25. It’s not just Gen X billionaires who feel secure in their jobs. Gen X’ers Neil Gorsuch, Brett Kavanaugh, Amy Coney Barrett, and Ketanji Brown Jackson represent more than a third of the sitting Supreme Court justices.

26. Stuffing people into pre-defined boxes never gets old, and so Gen Xers have been further sliced up with alternative labels. Some nicknames for the quasi-generation at the cusp of Gen X and Millennials include “The Lucky Ones,” the “Oregon Trail Generation,” and “Xennials.” Xennials were born between 1977 and 1983 and were remarkable for having experience with both the clunkier technology of that era as well as the internet and social media while still in their prime socializing years in their twenties. This so-called micro-generation failed to catch on, though you may be familiar with its homophone, Zennials, who are born near the dividing line between Millennials and Gen Z.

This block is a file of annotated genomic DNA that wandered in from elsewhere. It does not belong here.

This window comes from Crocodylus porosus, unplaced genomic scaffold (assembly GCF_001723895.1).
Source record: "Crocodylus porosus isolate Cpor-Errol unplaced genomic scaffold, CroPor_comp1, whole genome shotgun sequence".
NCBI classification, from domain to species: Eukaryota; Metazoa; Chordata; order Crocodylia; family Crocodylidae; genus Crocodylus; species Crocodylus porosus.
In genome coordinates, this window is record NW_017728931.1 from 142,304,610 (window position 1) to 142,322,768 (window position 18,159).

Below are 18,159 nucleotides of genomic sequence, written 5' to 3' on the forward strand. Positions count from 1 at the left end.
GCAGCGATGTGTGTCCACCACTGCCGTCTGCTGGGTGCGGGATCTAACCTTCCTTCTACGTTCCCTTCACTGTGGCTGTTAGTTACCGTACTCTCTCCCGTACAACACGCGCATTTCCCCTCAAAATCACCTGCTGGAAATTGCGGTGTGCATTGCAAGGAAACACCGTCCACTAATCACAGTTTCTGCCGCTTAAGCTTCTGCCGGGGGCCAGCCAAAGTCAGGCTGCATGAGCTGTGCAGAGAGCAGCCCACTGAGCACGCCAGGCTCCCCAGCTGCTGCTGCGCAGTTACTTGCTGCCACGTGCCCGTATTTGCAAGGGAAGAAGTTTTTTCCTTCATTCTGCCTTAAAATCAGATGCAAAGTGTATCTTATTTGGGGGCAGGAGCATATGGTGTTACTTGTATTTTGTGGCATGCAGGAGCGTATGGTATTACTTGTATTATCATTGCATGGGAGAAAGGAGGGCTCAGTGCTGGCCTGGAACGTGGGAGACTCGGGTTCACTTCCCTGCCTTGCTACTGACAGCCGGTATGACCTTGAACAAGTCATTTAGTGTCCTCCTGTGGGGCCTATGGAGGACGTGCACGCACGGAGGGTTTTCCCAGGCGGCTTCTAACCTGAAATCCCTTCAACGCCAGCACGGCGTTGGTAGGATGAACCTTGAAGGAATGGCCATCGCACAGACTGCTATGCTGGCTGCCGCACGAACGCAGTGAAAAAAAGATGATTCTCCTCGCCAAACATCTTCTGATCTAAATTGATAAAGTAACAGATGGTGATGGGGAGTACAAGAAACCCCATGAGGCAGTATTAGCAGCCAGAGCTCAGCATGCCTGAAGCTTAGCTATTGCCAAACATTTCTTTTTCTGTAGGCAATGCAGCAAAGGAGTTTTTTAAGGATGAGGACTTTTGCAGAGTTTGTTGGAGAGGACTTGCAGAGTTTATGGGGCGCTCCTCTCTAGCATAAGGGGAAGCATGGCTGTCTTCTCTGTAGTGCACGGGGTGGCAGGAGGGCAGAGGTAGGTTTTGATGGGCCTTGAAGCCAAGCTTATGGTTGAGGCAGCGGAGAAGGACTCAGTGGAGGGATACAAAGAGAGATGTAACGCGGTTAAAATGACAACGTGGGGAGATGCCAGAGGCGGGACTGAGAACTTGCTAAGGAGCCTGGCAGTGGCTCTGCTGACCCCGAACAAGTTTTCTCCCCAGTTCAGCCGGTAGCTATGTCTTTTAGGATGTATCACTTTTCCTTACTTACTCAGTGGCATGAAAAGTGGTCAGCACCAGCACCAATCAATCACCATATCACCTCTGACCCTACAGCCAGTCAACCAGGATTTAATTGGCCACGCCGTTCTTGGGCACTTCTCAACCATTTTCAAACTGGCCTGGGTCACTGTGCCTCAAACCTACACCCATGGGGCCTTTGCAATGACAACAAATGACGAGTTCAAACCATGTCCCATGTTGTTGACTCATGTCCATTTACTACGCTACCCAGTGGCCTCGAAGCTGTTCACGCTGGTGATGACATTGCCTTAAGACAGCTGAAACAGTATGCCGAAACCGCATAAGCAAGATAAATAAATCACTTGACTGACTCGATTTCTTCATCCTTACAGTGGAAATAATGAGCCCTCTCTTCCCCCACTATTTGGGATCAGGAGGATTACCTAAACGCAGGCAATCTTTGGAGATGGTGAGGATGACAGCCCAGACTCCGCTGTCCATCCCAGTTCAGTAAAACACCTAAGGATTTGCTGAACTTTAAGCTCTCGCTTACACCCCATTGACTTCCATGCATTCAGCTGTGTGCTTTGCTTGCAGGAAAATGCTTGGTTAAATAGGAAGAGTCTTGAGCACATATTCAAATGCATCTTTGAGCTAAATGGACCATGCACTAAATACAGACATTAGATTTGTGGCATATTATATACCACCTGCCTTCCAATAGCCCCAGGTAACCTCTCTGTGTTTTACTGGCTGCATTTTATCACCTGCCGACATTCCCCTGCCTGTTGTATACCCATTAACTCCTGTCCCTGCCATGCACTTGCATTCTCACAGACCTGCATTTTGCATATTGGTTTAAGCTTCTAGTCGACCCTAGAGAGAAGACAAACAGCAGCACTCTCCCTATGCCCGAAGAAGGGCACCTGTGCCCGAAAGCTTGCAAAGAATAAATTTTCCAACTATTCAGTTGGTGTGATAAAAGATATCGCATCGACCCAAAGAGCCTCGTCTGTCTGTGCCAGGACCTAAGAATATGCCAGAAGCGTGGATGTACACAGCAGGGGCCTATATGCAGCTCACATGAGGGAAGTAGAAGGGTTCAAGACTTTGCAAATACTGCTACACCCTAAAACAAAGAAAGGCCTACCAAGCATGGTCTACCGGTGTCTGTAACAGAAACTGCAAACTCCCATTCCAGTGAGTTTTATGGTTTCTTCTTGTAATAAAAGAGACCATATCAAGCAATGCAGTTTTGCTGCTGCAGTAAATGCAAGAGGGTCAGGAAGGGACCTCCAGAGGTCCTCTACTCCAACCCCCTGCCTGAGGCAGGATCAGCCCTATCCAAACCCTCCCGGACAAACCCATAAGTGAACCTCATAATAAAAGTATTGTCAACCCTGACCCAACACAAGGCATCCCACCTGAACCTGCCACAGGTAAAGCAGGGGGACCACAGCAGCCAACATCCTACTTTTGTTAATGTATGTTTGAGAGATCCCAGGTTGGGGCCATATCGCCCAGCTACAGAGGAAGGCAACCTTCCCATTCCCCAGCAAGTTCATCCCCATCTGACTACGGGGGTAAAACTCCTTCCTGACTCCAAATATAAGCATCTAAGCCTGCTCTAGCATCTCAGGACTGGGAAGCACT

27. Many members of Gen X gave birth to kids who now comprise Gen Z. Somewhere, no doubt, there is a Xennial parent raising a Zennial child.

28. Gen X was also actually more likely to have children later in life than any prior generation.

29. And many of them are so-called “helicopter parents,” highly involved in their kid’s upbringing. This could be a reaction against the relatively hands-off parenting style of Gen X’s parents.

30. Every generation has its own lexicon. If you’re young and on social media, you might find something based. Something could slap. A song could be a banger. Or, highly likely, those terms are already extremely dated and I’m unaware how the kids are talking today.

For Gen X, their vocabulary was often fixated on how best to describe stuff they were watching on MTV that had a punk or grunge focus. Words that grew popular or took on new meanings include chill pill, gnarly, headbanger, trippin’, rock—as in rock out—and to the max.